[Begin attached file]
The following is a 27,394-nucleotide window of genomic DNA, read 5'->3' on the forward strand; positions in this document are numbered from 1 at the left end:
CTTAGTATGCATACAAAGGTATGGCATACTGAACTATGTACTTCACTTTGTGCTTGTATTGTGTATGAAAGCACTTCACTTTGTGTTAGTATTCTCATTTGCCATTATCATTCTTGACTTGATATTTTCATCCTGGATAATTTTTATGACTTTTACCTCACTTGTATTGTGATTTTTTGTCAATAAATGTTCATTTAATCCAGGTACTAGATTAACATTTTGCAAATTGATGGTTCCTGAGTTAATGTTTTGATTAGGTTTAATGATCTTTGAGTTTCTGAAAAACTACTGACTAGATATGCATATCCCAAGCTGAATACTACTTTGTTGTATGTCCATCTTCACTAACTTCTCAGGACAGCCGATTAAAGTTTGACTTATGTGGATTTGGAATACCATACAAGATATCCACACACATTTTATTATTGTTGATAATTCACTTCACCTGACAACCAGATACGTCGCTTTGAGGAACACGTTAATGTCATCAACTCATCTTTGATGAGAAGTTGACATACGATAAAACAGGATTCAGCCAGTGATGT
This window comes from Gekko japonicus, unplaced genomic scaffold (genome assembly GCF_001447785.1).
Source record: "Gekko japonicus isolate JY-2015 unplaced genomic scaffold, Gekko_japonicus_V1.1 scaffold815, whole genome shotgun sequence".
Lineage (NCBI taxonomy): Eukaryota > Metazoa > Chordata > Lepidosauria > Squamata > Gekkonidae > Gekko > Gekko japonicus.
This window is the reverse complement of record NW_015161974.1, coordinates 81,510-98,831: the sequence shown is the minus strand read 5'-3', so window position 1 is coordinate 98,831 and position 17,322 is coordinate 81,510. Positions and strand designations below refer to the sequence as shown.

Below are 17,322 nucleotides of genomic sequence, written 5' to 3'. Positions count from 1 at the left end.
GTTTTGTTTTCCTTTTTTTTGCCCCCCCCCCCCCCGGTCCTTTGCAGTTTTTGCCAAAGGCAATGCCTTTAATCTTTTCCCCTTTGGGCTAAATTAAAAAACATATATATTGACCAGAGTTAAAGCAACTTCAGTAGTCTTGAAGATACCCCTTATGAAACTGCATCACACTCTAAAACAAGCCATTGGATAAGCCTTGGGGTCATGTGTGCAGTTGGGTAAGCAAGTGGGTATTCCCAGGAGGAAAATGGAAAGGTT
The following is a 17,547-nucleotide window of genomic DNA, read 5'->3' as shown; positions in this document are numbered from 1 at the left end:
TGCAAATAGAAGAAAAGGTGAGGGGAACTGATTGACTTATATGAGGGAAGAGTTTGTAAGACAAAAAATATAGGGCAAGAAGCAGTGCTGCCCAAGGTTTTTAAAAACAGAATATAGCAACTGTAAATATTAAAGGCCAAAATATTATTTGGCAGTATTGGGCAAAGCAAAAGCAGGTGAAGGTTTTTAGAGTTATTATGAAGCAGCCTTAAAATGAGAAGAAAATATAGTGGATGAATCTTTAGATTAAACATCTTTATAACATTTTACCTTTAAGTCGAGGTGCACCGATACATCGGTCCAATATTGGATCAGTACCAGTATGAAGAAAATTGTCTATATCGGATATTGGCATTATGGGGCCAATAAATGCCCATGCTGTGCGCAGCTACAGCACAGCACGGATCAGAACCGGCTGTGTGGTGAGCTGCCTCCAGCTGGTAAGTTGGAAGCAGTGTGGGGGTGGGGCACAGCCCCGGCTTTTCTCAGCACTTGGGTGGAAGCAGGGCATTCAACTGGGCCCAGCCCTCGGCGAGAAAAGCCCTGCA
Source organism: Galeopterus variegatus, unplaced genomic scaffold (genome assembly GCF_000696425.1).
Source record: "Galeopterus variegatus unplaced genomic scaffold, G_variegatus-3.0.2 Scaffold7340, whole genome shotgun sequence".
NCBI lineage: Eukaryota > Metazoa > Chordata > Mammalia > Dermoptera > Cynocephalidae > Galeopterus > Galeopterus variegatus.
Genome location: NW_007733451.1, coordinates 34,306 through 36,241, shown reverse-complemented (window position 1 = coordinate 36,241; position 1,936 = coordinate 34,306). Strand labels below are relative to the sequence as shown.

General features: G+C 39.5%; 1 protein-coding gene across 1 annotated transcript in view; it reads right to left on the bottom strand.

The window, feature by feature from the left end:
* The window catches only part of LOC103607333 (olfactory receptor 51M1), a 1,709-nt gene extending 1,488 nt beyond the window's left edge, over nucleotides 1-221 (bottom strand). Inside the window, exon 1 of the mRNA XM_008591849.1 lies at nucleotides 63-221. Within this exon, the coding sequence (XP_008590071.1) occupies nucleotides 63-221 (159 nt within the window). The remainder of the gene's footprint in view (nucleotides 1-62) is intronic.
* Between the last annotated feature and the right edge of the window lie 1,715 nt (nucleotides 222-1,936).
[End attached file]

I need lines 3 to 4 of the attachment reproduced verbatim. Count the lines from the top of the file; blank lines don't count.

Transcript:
This window comes from Gekko japonicus, unplaced genomic scaffold (genome assembly GCF_001447785.1).
Source record: "Gekko japonicus isolate JY-2015 unplaced genomic scaffold, Gekko_japonicus_V1.1 scaffold815, whole genome shotgun sequence".